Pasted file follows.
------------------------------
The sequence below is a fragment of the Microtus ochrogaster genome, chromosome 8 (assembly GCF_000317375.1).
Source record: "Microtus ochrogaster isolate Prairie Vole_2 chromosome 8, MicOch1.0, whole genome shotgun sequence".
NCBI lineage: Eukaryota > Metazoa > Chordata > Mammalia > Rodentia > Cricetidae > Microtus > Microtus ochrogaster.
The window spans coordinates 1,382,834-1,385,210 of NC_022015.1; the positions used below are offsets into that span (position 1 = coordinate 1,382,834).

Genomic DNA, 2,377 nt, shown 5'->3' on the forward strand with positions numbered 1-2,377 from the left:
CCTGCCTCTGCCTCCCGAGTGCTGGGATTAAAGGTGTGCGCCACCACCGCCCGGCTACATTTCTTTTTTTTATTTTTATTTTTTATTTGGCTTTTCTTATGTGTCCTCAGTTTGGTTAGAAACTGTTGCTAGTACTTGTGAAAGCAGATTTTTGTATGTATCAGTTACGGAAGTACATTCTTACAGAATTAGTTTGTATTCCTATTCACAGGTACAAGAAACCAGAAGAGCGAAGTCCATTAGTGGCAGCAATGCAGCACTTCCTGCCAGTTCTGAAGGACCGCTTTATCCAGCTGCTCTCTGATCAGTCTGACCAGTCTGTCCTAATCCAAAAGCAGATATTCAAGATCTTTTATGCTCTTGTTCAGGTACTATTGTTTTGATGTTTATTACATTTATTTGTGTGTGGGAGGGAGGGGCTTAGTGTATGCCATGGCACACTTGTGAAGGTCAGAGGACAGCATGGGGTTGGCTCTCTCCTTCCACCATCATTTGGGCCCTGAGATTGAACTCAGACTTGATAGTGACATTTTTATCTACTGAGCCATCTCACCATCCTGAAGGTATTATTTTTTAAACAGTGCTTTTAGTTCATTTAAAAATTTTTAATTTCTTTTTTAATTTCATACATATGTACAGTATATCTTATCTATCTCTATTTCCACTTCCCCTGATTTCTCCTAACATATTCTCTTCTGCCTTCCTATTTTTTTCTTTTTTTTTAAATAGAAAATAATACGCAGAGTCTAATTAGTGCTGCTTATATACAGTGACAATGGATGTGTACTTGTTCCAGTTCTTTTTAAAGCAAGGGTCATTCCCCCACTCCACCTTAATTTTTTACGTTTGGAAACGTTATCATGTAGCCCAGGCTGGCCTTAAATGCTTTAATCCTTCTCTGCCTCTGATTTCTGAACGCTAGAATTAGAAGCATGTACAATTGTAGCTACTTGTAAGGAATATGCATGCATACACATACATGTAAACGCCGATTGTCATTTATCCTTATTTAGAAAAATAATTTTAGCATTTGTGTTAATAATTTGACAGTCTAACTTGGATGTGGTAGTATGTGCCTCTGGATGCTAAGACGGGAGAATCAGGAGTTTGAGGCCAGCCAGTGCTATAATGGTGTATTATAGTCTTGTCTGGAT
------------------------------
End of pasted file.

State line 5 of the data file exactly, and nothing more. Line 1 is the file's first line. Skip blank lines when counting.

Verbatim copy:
Genomic DNA, 2,377 nt, shown 5'->3' on the forward strand with positions numbered 1-2,377 from the left: